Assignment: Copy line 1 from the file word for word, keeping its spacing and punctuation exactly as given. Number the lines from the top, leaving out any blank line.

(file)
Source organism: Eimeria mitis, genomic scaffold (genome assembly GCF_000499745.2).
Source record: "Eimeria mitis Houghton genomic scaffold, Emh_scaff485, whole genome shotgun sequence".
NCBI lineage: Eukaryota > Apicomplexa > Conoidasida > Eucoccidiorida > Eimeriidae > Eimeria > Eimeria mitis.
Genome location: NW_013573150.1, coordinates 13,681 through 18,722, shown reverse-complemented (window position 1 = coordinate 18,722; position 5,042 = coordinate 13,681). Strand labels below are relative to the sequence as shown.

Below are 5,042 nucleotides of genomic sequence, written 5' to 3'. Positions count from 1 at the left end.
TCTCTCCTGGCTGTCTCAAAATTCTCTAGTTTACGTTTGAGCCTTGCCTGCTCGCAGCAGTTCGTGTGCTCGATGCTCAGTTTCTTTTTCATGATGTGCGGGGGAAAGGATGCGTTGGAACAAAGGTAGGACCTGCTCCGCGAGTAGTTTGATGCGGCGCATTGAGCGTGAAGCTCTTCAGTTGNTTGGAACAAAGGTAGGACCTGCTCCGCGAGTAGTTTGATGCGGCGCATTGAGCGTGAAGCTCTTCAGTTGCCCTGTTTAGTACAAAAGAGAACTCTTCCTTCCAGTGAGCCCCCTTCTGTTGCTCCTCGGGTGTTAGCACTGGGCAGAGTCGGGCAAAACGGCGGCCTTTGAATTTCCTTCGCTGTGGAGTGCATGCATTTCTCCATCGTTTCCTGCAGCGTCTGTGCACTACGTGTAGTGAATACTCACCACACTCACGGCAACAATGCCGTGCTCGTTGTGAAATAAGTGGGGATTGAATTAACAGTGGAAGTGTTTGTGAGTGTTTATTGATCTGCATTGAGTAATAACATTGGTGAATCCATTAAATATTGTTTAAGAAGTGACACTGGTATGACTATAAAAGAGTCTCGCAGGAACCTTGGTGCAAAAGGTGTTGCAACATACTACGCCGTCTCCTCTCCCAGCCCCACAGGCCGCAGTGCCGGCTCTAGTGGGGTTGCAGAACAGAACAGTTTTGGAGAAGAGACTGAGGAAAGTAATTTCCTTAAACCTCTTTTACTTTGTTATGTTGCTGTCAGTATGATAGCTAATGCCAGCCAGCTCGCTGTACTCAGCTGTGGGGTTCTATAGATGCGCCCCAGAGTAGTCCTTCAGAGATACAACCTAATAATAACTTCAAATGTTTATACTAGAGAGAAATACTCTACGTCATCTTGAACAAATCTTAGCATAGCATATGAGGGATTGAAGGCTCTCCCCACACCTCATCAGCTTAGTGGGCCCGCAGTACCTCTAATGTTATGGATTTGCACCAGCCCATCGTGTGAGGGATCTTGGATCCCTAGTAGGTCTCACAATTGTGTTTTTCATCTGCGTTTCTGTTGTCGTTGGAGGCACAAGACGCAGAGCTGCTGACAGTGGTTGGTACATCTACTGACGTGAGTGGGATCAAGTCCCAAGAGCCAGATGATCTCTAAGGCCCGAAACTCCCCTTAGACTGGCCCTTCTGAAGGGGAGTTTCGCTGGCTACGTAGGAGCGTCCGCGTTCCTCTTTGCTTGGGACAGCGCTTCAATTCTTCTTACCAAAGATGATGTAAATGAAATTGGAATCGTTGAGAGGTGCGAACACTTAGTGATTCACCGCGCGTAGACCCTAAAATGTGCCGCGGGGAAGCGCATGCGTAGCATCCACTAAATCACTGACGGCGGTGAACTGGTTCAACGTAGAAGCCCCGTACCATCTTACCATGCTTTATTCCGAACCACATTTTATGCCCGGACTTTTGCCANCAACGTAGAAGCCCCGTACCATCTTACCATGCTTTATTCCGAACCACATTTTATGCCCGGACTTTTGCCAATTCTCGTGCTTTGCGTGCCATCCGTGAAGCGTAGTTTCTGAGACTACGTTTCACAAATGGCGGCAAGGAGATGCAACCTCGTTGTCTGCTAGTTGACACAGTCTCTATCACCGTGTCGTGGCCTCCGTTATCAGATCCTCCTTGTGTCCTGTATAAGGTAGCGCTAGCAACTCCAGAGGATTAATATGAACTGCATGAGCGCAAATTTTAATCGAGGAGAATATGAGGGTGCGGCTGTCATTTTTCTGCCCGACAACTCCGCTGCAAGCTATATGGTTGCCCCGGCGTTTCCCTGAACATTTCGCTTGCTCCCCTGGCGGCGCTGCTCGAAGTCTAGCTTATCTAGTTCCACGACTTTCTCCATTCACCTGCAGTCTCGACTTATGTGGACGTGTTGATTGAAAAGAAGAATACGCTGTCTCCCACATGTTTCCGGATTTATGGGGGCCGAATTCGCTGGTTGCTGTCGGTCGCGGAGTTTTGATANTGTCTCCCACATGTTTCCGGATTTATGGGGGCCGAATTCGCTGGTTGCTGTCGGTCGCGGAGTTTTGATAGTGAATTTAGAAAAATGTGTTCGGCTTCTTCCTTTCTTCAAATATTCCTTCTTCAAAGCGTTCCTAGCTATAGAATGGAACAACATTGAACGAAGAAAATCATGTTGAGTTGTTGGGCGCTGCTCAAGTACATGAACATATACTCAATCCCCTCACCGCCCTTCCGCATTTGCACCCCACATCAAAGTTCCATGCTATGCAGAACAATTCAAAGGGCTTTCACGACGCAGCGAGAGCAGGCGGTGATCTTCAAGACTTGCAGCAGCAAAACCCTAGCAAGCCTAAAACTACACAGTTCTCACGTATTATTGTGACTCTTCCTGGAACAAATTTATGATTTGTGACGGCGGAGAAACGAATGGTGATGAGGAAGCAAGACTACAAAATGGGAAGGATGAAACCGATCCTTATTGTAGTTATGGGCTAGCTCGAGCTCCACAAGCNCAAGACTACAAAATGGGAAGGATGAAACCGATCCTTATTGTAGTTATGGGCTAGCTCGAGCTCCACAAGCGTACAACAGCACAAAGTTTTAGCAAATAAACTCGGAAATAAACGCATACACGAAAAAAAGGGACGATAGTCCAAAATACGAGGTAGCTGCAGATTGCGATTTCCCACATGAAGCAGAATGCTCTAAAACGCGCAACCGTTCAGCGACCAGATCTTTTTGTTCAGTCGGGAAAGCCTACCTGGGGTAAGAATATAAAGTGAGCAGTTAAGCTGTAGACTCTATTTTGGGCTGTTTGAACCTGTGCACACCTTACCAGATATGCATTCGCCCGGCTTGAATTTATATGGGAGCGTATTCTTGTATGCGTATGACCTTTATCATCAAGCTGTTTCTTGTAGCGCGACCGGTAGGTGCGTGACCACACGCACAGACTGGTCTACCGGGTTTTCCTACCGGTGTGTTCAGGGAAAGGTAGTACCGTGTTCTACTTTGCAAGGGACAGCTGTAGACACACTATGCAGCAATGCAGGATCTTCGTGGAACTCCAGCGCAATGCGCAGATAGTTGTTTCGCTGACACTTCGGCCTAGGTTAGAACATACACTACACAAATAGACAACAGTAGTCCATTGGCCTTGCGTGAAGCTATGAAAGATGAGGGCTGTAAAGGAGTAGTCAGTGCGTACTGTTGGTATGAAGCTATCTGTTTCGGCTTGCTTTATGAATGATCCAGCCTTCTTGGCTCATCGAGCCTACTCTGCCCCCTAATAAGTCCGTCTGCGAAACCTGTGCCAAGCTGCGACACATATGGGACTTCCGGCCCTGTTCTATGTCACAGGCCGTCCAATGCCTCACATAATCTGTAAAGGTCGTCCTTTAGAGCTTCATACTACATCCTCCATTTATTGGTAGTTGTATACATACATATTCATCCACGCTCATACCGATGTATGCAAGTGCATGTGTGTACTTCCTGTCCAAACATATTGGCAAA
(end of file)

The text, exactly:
Source organism: Eimeria mitis, genomic scaffold (genome assembly GCF_000499745.2).